Distributed tracing remains one of the most important features of any tracing system. Nearly a year ago, we announced Elastic APM distributed tracing, let’s take a look at how this useful feature works behind the scenes.
Over the past few years, many applications have adopted microservice architecture. Each of the services in a microservice architecture can have their own instrumentation to provide observability into the service. However, since all of these services work together to fulfill a request, it is often desirable to look at the trace as a whole, this is known as distributed tracing. But how does a tracing system provide a unified trace that consists of multiple services running on different machines? The answer is context propagation.
The need for context propagation
In order to achieve distributed tracing, each individual service needs to be able to communicate with upstream services and provide information that uniquely identifies the current trace. This is known as context propagation. APM providers, for the most part, have created their own context propagation mechanisms. However, there are a number of benefits with adopting one unified format of context propagation:
- Multiple APM vendors can be used to monitor the same microservice architecture without losing observability.
- Network software (proxies, load balancers, etc.) can automatically correlate logs with the current trace and make sure the context is propagated properly.
- Libraries and frameworks can recognize the context propagation mechanism and facilitate capturing different parts of a trace.
- Third-party API providers can provide the context information to their users for further investigation.
- Web browsers can expose the trace context to be used by frontend applications.
These benefits and many others, motivated the W3C TraceContext working group to define a unified standard for context propagation which has been adopted by many of the APM vendors and libraries.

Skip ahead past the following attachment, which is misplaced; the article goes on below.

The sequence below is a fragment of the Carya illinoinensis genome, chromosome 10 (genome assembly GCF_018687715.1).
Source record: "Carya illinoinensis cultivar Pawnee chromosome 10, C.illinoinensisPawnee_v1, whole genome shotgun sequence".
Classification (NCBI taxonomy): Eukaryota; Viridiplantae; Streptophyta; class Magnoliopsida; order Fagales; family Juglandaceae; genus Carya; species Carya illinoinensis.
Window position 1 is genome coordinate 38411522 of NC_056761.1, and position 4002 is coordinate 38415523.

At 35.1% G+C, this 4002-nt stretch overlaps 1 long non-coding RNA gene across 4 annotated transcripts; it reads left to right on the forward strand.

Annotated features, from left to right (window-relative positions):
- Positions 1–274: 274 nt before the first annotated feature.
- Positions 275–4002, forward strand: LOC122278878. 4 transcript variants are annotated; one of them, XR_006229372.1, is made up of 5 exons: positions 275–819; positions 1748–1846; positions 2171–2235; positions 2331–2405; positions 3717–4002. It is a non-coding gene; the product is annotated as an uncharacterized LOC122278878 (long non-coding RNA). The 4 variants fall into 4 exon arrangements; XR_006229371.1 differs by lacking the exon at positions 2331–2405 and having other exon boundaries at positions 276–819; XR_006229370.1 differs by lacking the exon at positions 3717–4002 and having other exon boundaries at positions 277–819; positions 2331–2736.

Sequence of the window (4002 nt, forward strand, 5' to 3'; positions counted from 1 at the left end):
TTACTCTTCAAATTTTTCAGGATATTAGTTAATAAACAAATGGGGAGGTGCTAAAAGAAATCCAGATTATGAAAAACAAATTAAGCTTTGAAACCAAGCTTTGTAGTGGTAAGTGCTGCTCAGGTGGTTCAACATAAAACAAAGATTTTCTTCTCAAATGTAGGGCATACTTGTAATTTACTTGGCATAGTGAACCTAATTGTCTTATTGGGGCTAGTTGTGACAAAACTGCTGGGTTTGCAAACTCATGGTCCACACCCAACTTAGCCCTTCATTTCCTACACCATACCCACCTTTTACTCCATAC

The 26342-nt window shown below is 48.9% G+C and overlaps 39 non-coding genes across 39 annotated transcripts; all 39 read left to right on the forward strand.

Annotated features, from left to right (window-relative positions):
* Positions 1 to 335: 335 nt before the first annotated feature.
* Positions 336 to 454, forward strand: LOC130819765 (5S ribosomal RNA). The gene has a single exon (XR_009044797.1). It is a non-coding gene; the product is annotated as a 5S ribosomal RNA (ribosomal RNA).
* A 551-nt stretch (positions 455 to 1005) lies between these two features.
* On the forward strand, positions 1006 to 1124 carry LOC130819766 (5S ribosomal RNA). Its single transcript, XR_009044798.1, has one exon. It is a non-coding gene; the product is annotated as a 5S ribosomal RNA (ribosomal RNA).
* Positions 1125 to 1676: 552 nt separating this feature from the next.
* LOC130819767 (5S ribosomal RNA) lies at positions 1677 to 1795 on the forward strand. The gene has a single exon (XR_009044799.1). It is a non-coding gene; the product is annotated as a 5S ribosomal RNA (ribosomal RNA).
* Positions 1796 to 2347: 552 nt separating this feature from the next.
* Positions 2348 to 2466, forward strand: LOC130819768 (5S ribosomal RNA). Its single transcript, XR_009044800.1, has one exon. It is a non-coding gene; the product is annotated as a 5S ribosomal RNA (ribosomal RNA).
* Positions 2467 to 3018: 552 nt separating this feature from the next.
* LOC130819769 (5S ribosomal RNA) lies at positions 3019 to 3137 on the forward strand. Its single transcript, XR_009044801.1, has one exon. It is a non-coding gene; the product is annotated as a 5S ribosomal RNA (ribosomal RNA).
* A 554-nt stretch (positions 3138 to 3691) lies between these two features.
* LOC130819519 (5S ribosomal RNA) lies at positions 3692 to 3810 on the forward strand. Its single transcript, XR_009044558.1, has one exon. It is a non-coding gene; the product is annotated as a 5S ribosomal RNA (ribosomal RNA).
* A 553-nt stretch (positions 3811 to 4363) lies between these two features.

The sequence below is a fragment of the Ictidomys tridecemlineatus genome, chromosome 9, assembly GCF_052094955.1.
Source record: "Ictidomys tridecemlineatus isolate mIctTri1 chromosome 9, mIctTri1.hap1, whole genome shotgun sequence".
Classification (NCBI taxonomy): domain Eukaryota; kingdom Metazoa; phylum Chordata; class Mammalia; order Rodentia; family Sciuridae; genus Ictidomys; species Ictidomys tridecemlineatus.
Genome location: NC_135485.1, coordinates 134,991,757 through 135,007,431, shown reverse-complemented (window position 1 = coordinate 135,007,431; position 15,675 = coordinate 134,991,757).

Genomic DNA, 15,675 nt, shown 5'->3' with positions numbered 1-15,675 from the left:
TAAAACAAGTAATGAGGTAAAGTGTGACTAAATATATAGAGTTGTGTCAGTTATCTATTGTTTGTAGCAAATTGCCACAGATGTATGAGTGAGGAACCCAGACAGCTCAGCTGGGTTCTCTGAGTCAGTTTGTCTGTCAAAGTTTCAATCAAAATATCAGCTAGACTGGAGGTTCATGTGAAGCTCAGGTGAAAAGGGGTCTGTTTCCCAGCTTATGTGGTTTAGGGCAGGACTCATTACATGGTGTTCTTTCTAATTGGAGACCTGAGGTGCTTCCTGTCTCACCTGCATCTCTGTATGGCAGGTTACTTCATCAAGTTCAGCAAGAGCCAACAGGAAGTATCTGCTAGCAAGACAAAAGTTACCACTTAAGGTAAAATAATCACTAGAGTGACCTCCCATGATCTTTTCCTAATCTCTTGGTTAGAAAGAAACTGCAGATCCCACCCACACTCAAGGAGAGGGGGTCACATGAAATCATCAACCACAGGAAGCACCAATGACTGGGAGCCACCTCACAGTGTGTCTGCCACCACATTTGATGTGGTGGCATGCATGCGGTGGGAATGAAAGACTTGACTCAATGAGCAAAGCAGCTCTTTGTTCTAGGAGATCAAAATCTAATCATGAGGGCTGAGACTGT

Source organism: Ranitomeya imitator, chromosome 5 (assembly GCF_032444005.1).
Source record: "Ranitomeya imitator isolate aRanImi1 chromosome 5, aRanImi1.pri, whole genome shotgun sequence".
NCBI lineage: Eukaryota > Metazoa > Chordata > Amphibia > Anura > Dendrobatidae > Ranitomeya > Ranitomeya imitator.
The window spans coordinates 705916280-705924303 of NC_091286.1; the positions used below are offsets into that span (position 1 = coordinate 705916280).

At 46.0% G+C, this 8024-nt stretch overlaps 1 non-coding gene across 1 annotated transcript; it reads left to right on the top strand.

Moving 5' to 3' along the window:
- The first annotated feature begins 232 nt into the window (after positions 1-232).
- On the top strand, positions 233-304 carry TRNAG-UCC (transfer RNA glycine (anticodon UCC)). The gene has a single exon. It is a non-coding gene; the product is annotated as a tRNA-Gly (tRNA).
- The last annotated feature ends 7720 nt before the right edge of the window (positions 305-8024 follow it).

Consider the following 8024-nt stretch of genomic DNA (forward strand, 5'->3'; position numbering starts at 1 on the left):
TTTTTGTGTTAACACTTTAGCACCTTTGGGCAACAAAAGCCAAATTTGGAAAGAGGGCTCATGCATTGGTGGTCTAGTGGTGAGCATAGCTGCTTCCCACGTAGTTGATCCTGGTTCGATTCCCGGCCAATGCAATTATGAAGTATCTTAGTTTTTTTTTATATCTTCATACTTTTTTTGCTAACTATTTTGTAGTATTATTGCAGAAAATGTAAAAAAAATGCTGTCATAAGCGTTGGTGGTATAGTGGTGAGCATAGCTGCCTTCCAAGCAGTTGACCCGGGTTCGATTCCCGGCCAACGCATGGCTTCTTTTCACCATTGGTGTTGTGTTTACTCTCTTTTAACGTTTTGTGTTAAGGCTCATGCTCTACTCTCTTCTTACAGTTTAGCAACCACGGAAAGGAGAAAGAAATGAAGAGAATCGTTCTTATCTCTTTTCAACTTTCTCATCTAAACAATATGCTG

The TraceContext specification defines a format for the propagation of the trace context. The standard defines two main HTTP headers, namely
tracestate header can be used to propagate vendor-specific information. The
traceparent header is enough to identify a trace within a system. It looks something like:
The header value consists of the following parts (separated by a dash
- Trace ID
- Parent ID
- Trace Flags
By adding the
traceparent header to HTTP requests, different components of an application can communicate trace context and report related spans as part of that trace. Once different components of a trace are reported to a central storage, the tracing system can use Trace ID and Parent ID, not only to construct the whole trace but also to show the parent-child relationship between different components. This is usually visualized as a waterfall such as:
The above screenshot is an example waterfall from the Elastic APM trace view. The waterfall contains multiple services (shown in different colors) which contributed to the final response of the original request. Each of the services (instrumented with APM agents) would separately report its internal monitoring of the service. These individual reports are in the form of a collection of spans (individual measurements shown as horizontal bars). Furthermore, the agent would also add the ID of the span that corresponds to an external request to that request in the form of the TraceContext header. Consequently, the upstream service (also instrumented with APM agent) recognizes this header and uses the included trace ID and parent ID to correctly report its own internal monitoring. This process continues until the trace is complete.
Elastic APM and TraceContext
Realizing the benefits of adopting W3C TraceContext early on, we at the Elastic APM team, adopted W3C TraceContext as one of the first implementations of the standard. At the time, the specification was in its early stages. Therefore, we decided to implement the standard with a different header name (elastic-apm-traceparent) than the suggested header name. This was done to avoid breaking APM deployments as the standard evolved during its initial phase.
The W3C TraceContext specification recently entered the W3C recommendation status, which means the specification is endorsed by the W3C Advisory Committee. Therefore, we are also taking the final step to be fully compatible with the specification and use the suggested header name. Furthermore, all of our language-specific agents have fully implemented the W3C TraceContext specification. See our Distributed tracing guide for more information.